The Iraqi prisoner abuse story is extremely significant. It is a devastating blow to any notion of winning the hearts and minds of Arabs in or outside of Iraq. Most newspapers are carrying stories on outrage in Cairo, UAE, Bahrain. The scandal has now spread to British soldiers as well.
What is the significance? In the Islamic world, home to dictatorships and police regimes, this is not newsworthy solely because it happened. Instead, it has immense symbolic power because the perpetrators are those that have had the rhetoric of “good” vs evil. Those that claimed that it is civilization they bring to the people. And freedom, of course. Even more than that, is the content of these pictures. If there is one thing valued higher than life, it is honor. The pictures of naked Iraqi prisoners in a pile or in sexual position, and being ridiculed by a white female soldier screams to the Arab and muslim public that their honor has been stripped bare. Shame is in the unveiling.
Continue reading “Shame”
Heads up for those in Chicago: The up-and-coming soon-to-be-big-in-Europe (hey, it worked for BackStreet Boys) Chicago band magnus will be having their record release party tonight. I intend to go and anyone wanting to join in on the fun would be highly welcome.
Their sound is a combination of liverpool, chicago and norman, oklahoma.
they are good. read a blurb about them here (scroll down). come see them here.
In other news, I have a grant application due today so probably no post until the glorious weekend.
Gerry wrote on my dry erase board: “The legacy of colonialism includes beer,” and left a huge bottle of Tiger Beer from Singapore. The statement has been staring me in the face and, today, I remembered that old can of Murree Beer that I had found in the Karachi house kitchen. No, not for drinking, people. My aunt used it to wash her hair. It supposedly is good for your hair. Now, that sounds like a waste of fine brew to me but … in any case, I decided to highlight at least the beers I know of colonial origins in hindoostan [and an extra]. Readers, please add to my knowledge.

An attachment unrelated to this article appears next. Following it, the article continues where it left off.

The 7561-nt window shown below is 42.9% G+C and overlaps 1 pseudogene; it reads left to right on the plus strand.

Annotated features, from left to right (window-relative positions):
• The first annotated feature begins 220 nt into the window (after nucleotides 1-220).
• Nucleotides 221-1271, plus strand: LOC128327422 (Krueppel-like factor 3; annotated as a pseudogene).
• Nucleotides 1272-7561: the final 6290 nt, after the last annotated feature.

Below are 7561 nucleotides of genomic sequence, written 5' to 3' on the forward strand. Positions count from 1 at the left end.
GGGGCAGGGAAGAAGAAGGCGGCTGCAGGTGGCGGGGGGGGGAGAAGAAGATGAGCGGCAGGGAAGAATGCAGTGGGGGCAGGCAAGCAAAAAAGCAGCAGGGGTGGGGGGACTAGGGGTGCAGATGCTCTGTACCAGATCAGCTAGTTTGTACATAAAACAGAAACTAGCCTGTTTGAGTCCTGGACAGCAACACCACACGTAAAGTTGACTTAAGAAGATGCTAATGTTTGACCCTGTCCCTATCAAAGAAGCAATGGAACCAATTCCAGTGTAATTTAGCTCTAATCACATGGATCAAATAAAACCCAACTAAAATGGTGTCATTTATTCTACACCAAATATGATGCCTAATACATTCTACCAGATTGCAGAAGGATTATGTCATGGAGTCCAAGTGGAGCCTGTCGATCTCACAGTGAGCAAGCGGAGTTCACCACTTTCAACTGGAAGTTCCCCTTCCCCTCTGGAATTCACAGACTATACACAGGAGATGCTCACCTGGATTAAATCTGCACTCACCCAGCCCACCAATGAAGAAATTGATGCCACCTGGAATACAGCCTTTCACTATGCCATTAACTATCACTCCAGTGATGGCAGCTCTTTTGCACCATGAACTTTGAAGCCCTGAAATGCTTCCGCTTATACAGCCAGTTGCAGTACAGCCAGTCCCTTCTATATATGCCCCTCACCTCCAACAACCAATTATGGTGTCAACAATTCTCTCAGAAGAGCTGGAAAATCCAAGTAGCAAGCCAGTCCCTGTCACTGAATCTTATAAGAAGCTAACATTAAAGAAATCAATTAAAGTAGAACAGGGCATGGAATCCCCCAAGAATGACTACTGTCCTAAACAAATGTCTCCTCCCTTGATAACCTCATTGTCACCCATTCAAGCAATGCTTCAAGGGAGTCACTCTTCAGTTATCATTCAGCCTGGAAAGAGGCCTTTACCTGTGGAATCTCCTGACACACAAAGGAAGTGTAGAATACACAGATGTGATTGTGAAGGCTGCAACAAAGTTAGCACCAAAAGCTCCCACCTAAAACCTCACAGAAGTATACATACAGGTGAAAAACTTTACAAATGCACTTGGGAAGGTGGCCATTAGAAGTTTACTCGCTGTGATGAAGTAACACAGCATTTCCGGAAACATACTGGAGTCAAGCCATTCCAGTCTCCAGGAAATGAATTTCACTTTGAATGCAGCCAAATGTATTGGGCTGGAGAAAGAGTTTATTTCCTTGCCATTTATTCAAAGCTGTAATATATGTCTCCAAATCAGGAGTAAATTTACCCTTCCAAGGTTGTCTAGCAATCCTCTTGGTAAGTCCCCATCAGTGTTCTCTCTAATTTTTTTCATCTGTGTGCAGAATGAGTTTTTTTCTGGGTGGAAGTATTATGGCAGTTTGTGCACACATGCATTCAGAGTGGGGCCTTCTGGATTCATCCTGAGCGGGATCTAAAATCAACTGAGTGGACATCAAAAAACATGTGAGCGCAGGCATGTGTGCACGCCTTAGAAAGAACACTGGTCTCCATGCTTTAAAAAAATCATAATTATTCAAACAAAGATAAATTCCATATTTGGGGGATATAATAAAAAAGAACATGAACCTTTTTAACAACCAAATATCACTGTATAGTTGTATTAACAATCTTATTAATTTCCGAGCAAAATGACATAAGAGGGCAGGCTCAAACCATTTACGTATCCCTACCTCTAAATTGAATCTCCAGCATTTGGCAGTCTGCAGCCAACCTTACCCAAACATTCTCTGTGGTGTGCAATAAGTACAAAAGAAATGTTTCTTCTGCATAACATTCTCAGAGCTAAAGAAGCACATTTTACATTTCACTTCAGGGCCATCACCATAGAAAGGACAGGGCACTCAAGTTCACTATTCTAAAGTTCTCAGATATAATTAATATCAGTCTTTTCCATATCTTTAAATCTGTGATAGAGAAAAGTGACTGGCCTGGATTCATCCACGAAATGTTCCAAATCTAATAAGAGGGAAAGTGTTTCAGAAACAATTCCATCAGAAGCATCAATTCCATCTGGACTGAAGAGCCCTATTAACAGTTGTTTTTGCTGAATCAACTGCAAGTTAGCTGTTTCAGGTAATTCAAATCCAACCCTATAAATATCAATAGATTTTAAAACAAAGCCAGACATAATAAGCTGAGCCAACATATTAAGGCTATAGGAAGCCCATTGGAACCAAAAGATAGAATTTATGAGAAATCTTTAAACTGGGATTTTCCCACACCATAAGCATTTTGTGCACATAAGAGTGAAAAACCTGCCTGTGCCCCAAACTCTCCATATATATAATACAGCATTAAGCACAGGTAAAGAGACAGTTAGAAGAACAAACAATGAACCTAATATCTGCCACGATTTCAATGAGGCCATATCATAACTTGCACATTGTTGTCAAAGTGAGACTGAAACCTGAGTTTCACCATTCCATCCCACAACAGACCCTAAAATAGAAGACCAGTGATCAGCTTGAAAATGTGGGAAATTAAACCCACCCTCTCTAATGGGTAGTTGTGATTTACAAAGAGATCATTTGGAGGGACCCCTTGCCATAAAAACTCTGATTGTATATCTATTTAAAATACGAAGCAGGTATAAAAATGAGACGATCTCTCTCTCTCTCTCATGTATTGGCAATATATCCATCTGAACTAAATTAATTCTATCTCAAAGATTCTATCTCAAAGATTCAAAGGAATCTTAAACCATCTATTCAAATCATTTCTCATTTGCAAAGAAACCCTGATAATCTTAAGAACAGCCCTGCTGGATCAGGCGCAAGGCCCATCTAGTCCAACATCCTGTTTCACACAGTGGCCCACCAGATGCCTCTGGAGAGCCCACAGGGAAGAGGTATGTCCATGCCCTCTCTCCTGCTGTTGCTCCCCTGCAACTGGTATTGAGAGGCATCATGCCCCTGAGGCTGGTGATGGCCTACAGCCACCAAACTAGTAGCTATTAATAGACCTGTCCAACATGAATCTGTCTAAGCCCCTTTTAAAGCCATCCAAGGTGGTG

Kingfisher Lager is United Breweries’ flagship brand and the largest selling Indian Beer. It all started with 5 breweries in South India the oldest of which, Castle Breweries dates back to the year 1857. This is not the India Pale Ale that was developed in Scotland to be shipped over to India. As the “first” beer brewed in India, it has held on to mass appeal. Although, I have seen recently a bit of snobbishness against it.
Murree Beer is/was brewed at the Murree Brewery in Ghora Gali since 1861. A hill resort, the area has long been a tourist attraction but in my many visits there, I have only seen a small sign that said Murree Brewery and no brewery [that is in Pindi]. Interesting factoid from their website: In 1893, it won first prize at the World Columbian Exhibition in Chicago.
On May 15, 1897, the Crown Brewery Company registered itself in the Kingdom of Belgium -≠home of the well known Stella Artois beer ≠ to start operations in Alexandria. Two years later, a different group of entrepreneurs from Brussels and Antwerp opened a brewery in Cairo, which came to be known as Pyramids Brewery. The new Cairo brewed beer was a hit, but competition with foreign imports was fierce. Despite the competition, by 1906 Pyramids Brewery was in the black, showing a profit of 16,032 French francs with a 30% increase in overall production. [their blurb]
I thought that mcsweeney’s.net had jumped the shark but, i dare say, this is brilliant:
Create Your Own Thomas Friedman Column .
Speaking with a local farmer on the last day of my recent visit, I asked him if there was any message that he wanted me to carry back home with me. He pondered for a second, and then smiled and said, “[Short phrase in indigenous language],” which is a local saying that means roughly, “[Every branch of the tree casts its own shadow/That tea is sweetest whose herbs have dried longest/A child knows his parents before the parents know their child].